AMBER Archive (2006)

Subject: RE: AMBER: Unstable RMS trajectory

From: Dave, Sonya (
Date: Tue Oct 17 2006 - 12:10:03 CDT

I think, actually, I am doing molecular dynamics, not minimization. I'm sortof confused as to what is the difference between "molecular dynamics" and minimization. What, if anything, is the difference?

Yes, i am finding co ordinates of my latest file, as compared to the original file. I am using ptraj and trajin to calculate the RMSD, and the tutorial says that value is the difference from the original structure (at least the way I used it). I may be misunderstanding, but what I got from the tutorial is that the difference from the original is also supposed to stabilize at a small value (< 4A, i guess). the graphs look like they are not standard plots of xmgr, because the X-axis goes up to the number of iterations I have completed.

I looked at the output, pdb file, of my vacuum minimization. I haven't compared it side by side with my original, but it looks like some variation of the original structure, not just a box of solvent. I'll do this, but, i just wanted to clarify the above, since everyone is answering me so quickly.

Thank you, everyone, for your prompt help.


-----Original Message-----
From: on behalf of Ross Walker
Sent: Tue 10/17/2006 11:40 AM
Subject: RE: AMBER: Unstable RMS trajectory
Dear Sonya,
How are you generating an RMSD plot from a minimization? The coordinates of
each minimization frame are not output and thus all you can calculate is the
RMS difference between the minimized structure and the original. I suspect
that you are using the various scripts I provide in the tutorial (like in an innappropiate fashion. The process_mdout script is
only designed for processing output from MD runs while the rmsd calculation
scripts I provide are designed for processing a plotting rmsd's from a
trajectory file. You woun't have this if you are doing minimization.
Note, you need to be very careful if you are using xmgr or xmgrace. If you
use one of the scripts on a file that does not contain the necessary data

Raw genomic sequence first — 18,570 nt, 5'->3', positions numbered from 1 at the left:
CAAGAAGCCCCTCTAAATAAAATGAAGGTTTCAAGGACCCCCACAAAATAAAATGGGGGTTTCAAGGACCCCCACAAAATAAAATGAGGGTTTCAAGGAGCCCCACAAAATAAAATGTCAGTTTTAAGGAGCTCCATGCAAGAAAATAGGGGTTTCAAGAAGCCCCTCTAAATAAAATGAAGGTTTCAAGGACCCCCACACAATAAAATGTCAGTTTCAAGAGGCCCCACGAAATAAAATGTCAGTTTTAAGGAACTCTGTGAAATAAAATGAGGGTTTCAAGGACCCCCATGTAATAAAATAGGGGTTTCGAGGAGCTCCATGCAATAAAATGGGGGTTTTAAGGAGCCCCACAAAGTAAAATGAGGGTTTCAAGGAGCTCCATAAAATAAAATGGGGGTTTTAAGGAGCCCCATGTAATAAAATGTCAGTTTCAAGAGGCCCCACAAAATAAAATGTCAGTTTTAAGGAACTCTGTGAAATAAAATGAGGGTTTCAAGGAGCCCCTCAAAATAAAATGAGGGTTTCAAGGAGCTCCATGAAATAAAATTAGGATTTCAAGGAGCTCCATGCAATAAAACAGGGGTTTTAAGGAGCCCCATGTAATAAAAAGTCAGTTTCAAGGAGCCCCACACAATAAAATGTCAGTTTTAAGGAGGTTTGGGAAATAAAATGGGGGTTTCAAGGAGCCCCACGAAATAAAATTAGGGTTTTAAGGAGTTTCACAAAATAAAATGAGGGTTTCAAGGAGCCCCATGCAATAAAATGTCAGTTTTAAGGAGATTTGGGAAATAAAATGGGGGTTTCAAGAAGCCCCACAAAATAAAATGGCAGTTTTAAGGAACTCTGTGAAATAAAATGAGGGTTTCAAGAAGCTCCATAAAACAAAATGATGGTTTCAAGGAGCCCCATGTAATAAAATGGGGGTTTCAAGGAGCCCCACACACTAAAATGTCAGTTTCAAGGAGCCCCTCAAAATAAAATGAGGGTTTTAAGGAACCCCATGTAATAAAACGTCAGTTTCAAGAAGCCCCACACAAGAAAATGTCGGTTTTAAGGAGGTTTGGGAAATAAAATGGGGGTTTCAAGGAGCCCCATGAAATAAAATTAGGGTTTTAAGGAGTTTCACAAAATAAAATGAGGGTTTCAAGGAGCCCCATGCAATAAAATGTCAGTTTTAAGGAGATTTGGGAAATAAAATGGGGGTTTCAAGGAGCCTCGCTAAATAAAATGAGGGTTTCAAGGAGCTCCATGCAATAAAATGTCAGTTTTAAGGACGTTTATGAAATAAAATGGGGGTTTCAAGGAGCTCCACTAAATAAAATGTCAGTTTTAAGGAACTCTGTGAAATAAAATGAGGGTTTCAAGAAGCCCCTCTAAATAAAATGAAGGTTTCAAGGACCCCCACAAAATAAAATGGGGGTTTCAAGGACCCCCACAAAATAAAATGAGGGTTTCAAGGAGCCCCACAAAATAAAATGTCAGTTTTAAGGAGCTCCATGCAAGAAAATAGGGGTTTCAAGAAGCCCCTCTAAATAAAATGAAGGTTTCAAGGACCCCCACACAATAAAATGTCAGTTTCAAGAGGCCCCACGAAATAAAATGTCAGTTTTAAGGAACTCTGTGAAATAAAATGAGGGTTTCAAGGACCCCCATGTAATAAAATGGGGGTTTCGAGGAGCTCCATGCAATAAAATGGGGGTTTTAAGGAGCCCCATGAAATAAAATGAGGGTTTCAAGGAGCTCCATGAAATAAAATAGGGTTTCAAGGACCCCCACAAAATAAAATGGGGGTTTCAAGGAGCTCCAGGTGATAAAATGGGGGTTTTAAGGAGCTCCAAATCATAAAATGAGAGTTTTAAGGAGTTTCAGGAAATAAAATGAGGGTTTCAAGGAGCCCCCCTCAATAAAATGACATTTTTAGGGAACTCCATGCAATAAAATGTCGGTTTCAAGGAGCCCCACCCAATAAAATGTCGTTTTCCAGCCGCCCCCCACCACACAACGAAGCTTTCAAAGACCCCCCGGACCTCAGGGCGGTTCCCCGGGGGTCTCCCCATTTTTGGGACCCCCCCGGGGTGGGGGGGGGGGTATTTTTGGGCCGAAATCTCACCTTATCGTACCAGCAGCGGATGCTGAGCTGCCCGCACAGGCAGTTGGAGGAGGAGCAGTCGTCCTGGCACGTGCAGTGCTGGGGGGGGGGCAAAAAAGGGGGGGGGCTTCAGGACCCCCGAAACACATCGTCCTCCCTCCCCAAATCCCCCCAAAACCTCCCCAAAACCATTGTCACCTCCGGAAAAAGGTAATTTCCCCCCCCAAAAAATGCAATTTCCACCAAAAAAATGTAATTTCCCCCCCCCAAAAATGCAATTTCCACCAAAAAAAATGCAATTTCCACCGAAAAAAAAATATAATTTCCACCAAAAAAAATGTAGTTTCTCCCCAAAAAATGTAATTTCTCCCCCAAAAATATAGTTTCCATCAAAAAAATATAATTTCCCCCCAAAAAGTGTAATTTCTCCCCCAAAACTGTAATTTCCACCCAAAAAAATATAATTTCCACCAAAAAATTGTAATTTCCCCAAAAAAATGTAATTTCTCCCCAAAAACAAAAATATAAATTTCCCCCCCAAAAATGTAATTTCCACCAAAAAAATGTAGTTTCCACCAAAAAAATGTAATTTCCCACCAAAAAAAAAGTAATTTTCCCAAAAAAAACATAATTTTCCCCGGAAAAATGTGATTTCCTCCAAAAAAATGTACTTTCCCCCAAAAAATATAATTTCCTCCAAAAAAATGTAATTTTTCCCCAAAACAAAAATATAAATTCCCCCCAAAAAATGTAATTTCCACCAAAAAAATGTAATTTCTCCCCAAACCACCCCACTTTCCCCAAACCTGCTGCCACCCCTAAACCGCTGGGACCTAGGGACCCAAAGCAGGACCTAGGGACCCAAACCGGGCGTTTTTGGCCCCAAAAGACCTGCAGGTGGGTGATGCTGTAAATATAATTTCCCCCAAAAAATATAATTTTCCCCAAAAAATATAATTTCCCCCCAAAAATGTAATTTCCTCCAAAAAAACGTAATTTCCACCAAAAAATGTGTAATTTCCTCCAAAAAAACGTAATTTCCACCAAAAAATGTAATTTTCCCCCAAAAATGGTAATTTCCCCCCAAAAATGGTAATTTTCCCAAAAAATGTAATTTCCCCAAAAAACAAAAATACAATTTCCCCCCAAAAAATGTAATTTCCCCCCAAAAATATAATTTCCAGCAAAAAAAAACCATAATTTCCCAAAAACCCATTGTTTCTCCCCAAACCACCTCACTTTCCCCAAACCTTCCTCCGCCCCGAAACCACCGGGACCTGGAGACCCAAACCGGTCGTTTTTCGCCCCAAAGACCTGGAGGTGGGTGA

you will still get an output file but it will contain only a single column
with the time values. E.g.:
If you then just blindly hand this file off to xmgr or xmgrace it will
happily plot you a graph with a straight line of gradient 1.0 and origin
0,0. This is the danger of using things like a black box. You should double
and even tripple check everything you do. Take a look at all the rmsd data
files you calculated etc and make sure they make sense.
You should also rely on your eyes a lot more. Overlay the initial and final
structures and look for any obvious differences. If there are problems you
are likely to spot it here.
On a second front make sure you are running your imlicit solvent simulation
correctly. That is you are not running just a box of solvent in vacuum. This
is easy to do if you don't set 'ntb' correctly. If you run a solvated box
without periodic boundaries your water molecules will quickly boil off into
space which if you calculate an RMSD vs time for the whole system will look
much like a steadily increasing line. You essentially see the effect of
entropy on your gas phase system. I don't know if you did this by mistake as
you didn't post your input files but it is something worth checking.
I hope this helps.
All the best

|\oss Walker

| HPC Consultant and Staff Scientist |
| San Diego Supercomputer Center |
| Tel: +1 858 822 0854 | EMail:- |
| <> | PGP Key
available on request |

Note: Electronic Mail is not secure, has no guarantee of delivery, may not
be read every day, and should not be used for urgent or sensitive issues.



From: [] On Behalf Of
Dave, Sonya
Sent: Tuesday, October 17, 2006 09:04
Subject: AMBER: Unstable RMS trajectory

I am minimizing a protein in water, using explicit solvent. I'm following
the input files of the tutorial 1, part 3/4. Except, i am applying it to a
The vacuum minimization works fine, in that RMS stabilizes and EP tot
decreases and stabilizes. However, for the water explicit minimizations,
the RMS shoots off to high values, in a smooth continually increasing
fashion. I am using the result of vacuum simulation PDB as the input for
all my water simulations (i am first fixing the protein, the removing
restraints, per the tutorial).
I am plotting potential energy and RMS during the simulation. The PE
initially spiked up, but now it's is decreasing and stabilizing (at a
highly negative value). The RMS, however, continues to rise.
Does this always mean there is something wrong with my simulation? Or do I
have to make movies of the files to be sure? If it means something is
wrong, how do i decide what to change to make it right?
Thank you,
Sonya Dave'

The AMBER Mail Reflector
To post, send mail to
To unsubscribe, send "unsubscribe amber" to